Bishops move forward with effort to restrict Holy Communion for President Biden

U.S. Catholic bishops have agreed to prepare a blueprint that could be used to prevent Catholic politicians who support abortion rights, including President Joe Biden, from receiving Communion.

“Almost daily, I speak with people, Catholics…who are confused by the fact that we have a president who professes devout Catholicism and yet advances the most radical pro-abortion agenda in our history,” said Bishop Donald Hying, who supported drafting the document.

The decision to draft a teaching document on the Eucharist, a holy sacrament in the Roman Catholic faith, was voted in favor by 168-55 and came after two hours of debate. Bishops from across the U.S. debated whether reaffirming church teachings was more important than the possibility of sowing partisan division amongst Catholics worldwide and brought to the forefront the cultural and political rifts that exist within the church’s community. Many of the Bishops worry that these rifts have contributed to the decline in church attendance, which has dropped nearly 20% in 20 years, according to a March Gallup poll.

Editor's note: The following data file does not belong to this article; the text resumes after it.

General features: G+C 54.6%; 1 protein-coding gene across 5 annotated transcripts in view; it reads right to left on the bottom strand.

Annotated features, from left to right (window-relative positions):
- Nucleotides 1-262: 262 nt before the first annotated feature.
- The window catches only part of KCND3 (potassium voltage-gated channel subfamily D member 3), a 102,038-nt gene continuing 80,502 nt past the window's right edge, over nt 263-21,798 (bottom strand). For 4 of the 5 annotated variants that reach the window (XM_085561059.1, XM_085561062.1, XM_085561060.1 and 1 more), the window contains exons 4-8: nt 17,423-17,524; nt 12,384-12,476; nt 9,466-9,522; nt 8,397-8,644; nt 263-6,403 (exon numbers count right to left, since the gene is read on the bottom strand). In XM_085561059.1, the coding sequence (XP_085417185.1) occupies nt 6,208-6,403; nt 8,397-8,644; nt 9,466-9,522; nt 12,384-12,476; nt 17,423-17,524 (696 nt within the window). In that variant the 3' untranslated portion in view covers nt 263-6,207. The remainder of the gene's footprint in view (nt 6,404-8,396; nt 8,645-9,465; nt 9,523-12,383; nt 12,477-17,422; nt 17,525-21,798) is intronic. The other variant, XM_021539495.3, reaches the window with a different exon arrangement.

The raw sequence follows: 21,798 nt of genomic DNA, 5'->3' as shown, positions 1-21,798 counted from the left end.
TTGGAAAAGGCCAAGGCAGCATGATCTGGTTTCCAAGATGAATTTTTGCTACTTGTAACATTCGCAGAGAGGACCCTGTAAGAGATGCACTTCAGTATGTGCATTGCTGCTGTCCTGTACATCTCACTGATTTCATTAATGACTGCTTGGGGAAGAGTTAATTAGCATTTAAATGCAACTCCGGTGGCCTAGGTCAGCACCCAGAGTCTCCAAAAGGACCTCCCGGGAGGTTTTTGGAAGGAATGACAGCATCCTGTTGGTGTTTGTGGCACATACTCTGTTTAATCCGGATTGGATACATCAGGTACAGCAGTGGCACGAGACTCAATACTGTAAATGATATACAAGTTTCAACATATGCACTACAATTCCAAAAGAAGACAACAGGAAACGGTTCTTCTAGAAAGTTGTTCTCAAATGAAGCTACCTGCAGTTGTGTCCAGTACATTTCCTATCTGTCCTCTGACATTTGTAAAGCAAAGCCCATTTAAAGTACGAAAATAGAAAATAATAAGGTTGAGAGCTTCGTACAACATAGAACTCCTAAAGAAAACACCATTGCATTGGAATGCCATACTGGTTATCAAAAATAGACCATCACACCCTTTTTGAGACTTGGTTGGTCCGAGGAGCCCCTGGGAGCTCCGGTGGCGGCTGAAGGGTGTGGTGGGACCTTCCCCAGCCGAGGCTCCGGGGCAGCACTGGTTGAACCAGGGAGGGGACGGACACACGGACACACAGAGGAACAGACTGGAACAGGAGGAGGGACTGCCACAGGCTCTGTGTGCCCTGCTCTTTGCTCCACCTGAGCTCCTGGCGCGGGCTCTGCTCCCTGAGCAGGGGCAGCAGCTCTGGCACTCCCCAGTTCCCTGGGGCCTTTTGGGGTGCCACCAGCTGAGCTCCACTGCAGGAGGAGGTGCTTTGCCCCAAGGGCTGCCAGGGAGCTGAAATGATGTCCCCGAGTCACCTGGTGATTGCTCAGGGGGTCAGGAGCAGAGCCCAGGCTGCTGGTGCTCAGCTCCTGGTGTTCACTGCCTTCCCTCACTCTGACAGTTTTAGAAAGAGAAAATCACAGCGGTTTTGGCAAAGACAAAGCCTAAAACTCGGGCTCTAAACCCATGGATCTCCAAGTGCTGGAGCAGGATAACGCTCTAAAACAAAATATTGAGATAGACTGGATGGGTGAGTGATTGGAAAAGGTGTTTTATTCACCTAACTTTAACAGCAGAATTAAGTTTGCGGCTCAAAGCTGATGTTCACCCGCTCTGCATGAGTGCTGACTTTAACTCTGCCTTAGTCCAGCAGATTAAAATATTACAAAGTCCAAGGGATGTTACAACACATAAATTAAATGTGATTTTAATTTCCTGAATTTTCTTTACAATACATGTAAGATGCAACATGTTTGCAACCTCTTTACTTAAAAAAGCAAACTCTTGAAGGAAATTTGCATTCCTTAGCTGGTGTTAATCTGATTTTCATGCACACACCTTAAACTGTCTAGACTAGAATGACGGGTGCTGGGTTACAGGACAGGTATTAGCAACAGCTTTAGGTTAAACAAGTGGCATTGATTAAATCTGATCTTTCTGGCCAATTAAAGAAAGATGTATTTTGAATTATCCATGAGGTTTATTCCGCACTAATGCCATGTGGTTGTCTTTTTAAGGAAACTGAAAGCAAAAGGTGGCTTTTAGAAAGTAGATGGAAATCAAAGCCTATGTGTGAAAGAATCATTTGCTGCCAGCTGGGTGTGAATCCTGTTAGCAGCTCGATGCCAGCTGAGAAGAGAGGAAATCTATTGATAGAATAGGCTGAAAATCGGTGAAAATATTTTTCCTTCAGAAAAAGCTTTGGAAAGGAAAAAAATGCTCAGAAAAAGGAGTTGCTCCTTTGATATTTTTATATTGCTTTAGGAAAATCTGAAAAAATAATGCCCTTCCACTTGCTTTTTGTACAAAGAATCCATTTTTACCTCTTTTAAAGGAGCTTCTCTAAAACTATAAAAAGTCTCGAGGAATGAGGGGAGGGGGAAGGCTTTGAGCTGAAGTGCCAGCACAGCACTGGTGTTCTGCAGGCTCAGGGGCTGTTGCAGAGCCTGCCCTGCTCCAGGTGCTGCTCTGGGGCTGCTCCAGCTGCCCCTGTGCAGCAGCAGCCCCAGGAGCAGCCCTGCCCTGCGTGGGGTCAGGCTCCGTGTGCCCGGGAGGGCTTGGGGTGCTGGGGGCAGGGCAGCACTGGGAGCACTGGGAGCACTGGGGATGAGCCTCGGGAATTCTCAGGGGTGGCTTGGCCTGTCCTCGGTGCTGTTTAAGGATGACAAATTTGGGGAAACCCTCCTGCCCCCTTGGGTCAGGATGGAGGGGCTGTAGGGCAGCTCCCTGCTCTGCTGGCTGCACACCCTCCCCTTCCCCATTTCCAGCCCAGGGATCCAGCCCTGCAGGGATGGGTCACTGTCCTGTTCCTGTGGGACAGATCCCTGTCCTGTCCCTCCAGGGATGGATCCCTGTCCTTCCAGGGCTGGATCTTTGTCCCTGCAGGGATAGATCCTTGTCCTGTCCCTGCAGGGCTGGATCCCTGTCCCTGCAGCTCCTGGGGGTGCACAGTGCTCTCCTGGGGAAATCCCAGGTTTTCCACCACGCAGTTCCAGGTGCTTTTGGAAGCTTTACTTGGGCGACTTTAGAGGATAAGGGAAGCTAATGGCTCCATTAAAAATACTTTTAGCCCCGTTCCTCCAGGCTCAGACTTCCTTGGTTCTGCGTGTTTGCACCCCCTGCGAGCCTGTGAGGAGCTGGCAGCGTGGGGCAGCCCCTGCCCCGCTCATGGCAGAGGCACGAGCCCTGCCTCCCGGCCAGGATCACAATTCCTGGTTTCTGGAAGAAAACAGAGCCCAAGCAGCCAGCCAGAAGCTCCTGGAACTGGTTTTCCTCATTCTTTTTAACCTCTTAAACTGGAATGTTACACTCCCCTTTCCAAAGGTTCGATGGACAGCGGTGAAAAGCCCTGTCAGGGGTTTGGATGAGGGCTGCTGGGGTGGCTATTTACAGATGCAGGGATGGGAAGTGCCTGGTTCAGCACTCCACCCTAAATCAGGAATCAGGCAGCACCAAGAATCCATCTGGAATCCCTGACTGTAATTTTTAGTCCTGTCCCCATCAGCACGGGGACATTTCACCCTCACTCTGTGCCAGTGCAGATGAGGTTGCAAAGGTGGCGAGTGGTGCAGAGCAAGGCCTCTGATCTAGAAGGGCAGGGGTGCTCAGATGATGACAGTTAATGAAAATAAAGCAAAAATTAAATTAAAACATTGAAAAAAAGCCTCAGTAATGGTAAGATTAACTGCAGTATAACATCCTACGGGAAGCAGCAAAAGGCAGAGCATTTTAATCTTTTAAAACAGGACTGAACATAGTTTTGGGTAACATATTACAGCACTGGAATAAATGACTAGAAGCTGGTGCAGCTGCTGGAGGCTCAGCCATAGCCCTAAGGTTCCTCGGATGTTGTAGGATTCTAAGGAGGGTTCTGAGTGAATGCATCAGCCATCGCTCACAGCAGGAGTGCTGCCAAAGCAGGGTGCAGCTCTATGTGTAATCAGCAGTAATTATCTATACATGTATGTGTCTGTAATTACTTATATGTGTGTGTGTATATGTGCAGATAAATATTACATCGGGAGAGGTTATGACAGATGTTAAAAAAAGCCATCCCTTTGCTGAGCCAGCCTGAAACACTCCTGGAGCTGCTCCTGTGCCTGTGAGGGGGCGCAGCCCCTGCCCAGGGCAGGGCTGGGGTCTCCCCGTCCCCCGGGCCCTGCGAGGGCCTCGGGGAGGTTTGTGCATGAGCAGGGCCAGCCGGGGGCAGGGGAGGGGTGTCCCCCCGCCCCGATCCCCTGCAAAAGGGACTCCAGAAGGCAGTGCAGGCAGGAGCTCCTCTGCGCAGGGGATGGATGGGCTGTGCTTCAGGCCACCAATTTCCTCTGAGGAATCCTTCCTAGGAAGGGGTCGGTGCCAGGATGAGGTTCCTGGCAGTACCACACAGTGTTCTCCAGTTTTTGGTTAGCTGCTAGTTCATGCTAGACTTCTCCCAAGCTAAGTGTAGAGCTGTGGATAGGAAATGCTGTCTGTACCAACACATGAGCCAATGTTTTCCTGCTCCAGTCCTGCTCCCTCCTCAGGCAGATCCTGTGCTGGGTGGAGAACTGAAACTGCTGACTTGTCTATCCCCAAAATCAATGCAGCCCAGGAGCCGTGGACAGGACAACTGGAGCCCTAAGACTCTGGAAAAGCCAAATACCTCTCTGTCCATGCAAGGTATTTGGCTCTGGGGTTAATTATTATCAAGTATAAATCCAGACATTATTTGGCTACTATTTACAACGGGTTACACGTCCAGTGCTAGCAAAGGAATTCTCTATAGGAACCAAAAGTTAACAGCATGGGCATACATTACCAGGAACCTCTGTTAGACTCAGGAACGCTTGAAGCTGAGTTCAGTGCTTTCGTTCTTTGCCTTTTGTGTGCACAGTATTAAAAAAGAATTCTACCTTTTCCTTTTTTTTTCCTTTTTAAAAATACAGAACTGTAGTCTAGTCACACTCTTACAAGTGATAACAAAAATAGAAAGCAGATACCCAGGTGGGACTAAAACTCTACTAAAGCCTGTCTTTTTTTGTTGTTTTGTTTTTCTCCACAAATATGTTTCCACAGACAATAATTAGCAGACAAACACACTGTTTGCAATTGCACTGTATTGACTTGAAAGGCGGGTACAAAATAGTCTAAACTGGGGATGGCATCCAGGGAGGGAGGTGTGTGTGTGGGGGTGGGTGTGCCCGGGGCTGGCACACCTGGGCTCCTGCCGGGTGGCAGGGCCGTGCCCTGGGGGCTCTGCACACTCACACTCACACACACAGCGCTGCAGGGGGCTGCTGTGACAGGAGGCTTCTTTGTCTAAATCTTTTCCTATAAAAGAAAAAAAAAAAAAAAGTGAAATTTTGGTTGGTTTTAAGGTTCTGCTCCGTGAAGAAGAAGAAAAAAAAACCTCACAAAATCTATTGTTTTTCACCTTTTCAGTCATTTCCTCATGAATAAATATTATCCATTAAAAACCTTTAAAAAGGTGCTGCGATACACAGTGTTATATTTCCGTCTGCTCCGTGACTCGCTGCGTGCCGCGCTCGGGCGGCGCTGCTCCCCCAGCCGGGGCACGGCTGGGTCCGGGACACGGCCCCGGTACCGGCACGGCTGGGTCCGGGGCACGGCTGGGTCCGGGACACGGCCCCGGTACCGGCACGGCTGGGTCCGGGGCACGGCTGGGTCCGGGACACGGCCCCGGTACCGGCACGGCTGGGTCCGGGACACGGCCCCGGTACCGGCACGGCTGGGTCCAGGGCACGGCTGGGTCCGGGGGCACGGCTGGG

“It’s not the bishops who have brought us to this point. It’s some of our public officials. This is a Catholic president doing the most aggressive things we’ve ever seen on life at its most innocent,” said Kansas City Archbishop Joseph Naumann during the debate.

To reassure opponents of the new document that it would not cause major political upheaval, supporters vowed to not mention any politician by name, but President Joe Biden’s name came up multiple times over his support for gay marriage and abortion rights, which are contrary to church teachings.

“That’s a private matter and I don’t think that’s going to happen,” Biden said Friday in response to a question of whether he is worried he will be blocked from participating in Holy Communion.

Since 2004, the church has allowed a person’s local bishop to have the final say in whether they can receive communion. In Biden’s case that is Archbishop Wilton Gregory of Washington, D.C. Gregory says when Biden won the election, knowing he supported abortion rights, he did not plan to deny Biden the Holy Communion.

“The choice before us at this moment is either we pursue a path of strengthening unity among ourselves or settle for creating a document that will not bring unity but may very well further damage it,” Gregory said during debate.

“The Eucharist,…will inevitably become a tool in the vicious partisan turmoil that roils our nation,” said Bishop Robert McElroy of San Diego, who argues against drafting the document.

Sixty Catholic House Democrats released a statement on Friday urging the church not to deny politicians Communion over the issue of abortion.

“The Sacrament of Holy Communion is central to the life of practicing Catholics, and the weaponization of the Eucharist to Democratic lawmakers for their support of a woman’s safe and legal access to abortion is contradictory,” the statement said.

The conference’s Committee on Doctrine will now be tasked with drafting the document which will be released in November at the next meeting of Bishops. At that time, an amendable draft will be created.